The visitors had numerous chances to extend their lead, with two power-play opportunities in the first period. But the No. 1-ranked unit came up empty, despite the best efforts of McDavid, who rushed up ice on one sequence, broke in alone on the left side and fired a shot at Forsberg.

“Fans in the building just got their money’s worth on their ticket,” one reporter said in the press box after that burst up ice by 97. Oh, but McDavid was just getting started.

Many of those fans wore orange and blue throughout the building, not that the home team didn’t have its support.

We often talk about the improved competitiveness of the Senators – should they be higher up the standings at this point? Perhaps, but the improved attendance numbers are beyond debate.

This matinee game against Edmonton was Ottawa’s ninth sellout of the season, with several more in the 17,000 range, just shy of capacity.

Both the home and invading fan bases were looking for more goals after that 1-0 first period. They got them.

The Oilers outshot the Senators 14-7 in the first, and yet the Sens had to be pleased to be down just a goal after their first period of action in 11 days.

“First period, we expected that – it’s their third game after the break and our first game,” said Senators captain Brady Tkachuk, who traded punches with Evander Kane in a fierce second-period bout.

“So, we expected their push, their jump. Our second period gave us a chance in the third, it’s just a couple of costly mistakes ended up in the back of the net.”

The fans got their wish for offence in period two as the teams scored five times, three by the Senators, who kept hanging around.

Sanderson put a low shot past Jack Campbell to tie the game at 1-1, but Hyman restored the Edmonton lead on a penalty shot, quickly shifting to his backhand before lifting the puck over Forsberg.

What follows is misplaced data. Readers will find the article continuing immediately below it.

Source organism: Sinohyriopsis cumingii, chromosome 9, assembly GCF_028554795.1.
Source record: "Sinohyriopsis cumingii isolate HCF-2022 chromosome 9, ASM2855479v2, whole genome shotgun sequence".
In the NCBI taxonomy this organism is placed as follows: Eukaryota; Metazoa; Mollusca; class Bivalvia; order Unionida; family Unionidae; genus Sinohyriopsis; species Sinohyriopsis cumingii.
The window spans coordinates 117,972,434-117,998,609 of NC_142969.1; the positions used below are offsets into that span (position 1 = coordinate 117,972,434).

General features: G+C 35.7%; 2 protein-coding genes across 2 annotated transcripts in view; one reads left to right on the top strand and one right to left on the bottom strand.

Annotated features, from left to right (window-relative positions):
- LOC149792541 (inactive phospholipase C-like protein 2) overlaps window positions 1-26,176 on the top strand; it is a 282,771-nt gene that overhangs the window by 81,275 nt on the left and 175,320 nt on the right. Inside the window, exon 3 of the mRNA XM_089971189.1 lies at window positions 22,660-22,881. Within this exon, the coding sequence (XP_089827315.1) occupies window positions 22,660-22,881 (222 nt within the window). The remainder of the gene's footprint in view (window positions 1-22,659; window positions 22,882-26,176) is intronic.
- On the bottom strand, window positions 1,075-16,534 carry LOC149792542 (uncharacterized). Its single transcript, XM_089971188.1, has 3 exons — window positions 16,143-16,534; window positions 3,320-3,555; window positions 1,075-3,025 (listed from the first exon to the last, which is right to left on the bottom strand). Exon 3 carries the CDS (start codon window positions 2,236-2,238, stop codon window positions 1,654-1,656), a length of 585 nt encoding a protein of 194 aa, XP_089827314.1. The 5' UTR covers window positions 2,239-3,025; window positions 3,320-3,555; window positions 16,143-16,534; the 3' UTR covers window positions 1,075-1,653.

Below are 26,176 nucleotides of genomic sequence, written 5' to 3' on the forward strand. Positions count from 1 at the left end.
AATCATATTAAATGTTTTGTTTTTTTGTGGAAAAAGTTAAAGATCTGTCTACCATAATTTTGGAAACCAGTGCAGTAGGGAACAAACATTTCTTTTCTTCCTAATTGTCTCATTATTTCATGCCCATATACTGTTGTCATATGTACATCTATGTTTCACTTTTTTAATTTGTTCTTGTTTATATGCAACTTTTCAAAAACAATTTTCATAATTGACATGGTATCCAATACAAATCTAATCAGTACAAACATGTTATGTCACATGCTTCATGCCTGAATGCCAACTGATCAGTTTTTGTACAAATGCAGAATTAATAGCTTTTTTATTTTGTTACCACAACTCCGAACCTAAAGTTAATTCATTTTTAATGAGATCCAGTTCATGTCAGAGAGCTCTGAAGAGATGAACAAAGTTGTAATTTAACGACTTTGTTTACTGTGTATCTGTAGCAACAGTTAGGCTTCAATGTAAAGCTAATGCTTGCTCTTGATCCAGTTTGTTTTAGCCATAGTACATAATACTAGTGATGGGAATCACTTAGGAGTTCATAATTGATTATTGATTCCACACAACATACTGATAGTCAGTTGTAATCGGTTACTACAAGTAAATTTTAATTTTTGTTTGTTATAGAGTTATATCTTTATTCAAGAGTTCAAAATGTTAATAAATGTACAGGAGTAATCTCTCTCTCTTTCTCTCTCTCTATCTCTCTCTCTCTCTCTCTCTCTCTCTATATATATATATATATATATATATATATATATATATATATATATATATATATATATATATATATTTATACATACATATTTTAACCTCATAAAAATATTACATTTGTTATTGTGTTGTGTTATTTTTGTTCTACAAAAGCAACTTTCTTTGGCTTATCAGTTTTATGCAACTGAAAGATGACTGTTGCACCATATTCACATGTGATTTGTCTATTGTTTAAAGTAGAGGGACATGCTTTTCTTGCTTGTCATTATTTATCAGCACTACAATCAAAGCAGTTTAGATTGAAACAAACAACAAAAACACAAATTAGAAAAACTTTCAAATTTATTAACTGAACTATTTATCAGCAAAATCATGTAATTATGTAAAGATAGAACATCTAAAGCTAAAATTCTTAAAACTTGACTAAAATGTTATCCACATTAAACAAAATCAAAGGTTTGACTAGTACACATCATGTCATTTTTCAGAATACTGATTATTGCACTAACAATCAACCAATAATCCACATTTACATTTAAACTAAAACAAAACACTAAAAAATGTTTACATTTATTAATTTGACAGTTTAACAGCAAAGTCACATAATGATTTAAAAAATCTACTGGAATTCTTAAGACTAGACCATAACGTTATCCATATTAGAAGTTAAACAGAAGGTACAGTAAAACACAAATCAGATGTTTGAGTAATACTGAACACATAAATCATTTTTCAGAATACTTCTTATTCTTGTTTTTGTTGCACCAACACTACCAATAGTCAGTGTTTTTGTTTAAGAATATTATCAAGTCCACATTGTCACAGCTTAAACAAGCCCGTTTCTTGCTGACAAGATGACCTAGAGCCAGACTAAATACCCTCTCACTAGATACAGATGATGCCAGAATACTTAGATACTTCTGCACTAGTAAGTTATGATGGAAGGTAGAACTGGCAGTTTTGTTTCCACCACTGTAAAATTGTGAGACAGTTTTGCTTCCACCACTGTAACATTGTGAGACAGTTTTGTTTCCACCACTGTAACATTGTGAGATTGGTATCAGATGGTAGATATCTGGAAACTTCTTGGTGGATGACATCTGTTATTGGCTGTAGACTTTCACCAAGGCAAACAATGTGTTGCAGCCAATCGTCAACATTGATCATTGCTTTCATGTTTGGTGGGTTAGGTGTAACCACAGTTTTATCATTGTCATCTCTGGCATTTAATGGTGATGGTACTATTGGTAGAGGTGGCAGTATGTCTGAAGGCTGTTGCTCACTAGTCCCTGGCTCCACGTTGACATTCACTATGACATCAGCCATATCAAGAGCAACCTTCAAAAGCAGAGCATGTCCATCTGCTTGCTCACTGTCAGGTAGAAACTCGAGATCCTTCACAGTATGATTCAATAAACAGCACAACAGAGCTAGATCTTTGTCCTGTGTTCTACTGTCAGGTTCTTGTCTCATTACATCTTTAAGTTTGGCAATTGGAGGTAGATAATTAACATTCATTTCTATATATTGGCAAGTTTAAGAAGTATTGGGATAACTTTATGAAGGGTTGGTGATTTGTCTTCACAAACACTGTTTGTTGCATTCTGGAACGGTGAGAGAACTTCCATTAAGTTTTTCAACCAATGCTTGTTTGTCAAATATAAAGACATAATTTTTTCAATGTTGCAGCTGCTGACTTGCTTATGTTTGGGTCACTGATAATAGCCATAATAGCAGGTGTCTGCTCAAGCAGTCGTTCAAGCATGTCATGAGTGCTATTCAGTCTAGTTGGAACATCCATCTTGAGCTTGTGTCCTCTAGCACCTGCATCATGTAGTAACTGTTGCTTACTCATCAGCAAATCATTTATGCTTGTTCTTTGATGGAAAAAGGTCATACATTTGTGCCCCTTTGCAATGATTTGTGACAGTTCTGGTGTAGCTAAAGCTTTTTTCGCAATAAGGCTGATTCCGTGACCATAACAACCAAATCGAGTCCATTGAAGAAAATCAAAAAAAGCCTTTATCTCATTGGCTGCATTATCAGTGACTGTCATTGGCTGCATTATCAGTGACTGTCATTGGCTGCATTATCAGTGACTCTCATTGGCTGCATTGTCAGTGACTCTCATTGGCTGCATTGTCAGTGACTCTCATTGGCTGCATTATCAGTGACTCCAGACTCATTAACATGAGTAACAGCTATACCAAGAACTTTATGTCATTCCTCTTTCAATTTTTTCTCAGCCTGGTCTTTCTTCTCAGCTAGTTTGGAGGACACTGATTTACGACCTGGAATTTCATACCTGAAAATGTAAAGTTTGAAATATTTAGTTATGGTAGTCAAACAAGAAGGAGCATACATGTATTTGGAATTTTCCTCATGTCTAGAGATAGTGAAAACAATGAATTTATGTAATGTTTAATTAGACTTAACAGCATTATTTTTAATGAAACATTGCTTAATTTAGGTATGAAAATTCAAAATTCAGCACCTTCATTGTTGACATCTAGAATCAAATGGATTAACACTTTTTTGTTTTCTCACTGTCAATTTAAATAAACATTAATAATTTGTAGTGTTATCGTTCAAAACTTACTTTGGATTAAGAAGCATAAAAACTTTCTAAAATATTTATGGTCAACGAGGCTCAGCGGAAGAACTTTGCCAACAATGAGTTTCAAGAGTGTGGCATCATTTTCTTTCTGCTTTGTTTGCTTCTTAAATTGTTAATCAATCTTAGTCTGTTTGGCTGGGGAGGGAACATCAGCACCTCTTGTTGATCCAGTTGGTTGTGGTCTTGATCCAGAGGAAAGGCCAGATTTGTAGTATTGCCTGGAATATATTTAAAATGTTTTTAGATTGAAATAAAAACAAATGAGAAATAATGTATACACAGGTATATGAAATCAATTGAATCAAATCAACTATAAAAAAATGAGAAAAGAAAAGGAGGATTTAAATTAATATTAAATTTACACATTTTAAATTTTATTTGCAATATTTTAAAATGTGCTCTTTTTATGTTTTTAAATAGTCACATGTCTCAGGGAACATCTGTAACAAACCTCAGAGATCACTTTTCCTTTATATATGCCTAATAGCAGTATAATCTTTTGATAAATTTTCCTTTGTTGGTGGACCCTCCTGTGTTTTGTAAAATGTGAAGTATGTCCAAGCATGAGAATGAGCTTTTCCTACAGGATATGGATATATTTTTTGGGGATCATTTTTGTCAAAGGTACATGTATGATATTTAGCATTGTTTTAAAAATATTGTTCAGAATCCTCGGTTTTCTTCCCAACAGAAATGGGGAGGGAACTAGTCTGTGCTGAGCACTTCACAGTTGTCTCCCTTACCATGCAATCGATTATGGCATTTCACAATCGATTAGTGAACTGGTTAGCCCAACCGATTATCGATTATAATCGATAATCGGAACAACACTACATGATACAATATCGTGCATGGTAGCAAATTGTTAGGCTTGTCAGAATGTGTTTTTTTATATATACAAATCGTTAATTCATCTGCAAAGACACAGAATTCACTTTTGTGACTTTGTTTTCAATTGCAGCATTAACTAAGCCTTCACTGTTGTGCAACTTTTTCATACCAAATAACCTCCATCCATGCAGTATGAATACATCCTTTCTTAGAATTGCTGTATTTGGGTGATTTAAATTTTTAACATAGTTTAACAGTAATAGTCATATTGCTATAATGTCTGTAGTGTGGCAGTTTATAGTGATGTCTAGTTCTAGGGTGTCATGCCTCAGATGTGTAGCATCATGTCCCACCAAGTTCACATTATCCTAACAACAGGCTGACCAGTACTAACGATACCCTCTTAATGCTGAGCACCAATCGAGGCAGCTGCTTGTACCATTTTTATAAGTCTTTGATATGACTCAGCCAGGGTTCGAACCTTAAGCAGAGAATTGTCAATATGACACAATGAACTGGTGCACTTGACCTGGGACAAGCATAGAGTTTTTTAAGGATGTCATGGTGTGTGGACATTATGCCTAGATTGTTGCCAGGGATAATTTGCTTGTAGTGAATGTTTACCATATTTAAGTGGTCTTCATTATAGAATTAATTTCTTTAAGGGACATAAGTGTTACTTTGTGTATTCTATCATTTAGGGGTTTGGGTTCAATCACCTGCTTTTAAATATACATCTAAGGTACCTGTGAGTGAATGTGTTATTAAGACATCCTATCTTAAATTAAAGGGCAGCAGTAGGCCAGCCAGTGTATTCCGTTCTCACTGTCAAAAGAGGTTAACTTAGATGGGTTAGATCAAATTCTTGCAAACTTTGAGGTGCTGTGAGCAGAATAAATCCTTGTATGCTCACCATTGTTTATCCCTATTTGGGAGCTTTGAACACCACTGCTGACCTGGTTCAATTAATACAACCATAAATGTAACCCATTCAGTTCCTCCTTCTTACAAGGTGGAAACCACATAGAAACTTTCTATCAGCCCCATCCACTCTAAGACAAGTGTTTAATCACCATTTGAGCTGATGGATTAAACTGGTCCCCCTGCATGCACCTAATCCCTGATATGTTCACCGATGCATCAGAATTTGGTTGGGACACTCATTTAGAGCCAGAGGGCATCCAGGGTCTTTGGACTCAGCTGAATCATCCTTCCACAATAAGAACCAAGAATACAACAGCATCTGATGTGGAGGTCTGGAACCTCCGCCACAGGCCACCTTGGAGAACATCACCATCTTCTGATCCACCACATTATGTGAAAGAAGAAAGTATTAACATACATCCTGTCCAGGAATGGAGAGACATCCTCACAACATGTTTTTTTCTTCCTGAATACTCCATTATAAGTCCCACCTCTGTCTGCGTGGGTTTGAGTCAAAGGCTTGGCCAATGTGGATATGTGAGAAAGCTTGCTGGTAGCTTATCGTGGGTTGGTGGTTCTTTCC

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On a ridiculous solo effort by McDavid while shorthanded, the visitors moved up 3-1. McDavid checked Thomas Chabot in the Ottawa end, stole the puck, spun and fired a no-look backhand pass to Ryan McLeod, who fired it home.

Witnesses barely caught their breath from that display, when the Senators scored on that same power play, a puck veering in off Claude Giroux in the goal crease.

And then the unexpected – Erik Brannstrom scored his first goal in 120 games.

Brannstrom, who skates beautifully and does get shots away, had not scored all season before his wrister from the top of the circle beat Campbell to the glove side.

After the game, Brannstrom said it felt good to finally score, but his deadpan voice gave away his deep concern for friend and fellow Swede Forsberg.

“It sucks,” Brannstrom said. “I haven’t heard an update yet, but I’m feeling it for Forsy – he’s close to me, too. Yeah, it sucks.”

The captain had high praise for his fallen goalie.

“Just the way he takes care of himself, on and off the ice, his preparation and how great of a pro he is – how good of a person he is,” Tkachuk said.

“You never like to see (an injury like) that. He’s a leader and it just sucks to see that.”

The Oilers outshot the Senators 40-29. The two teams came into the game ranked 1-2 on the power play but it hardly showed. Top-ranked Edmonton finished 1-for-5 and the No. 2 Sens were 1-for-4.

McDavid and Leon Draisaitl combined for five points. Draisaitl finished with eight shots, but failed to bury any of them. He settled for two assists to go with No. 97’s 1-plus-2.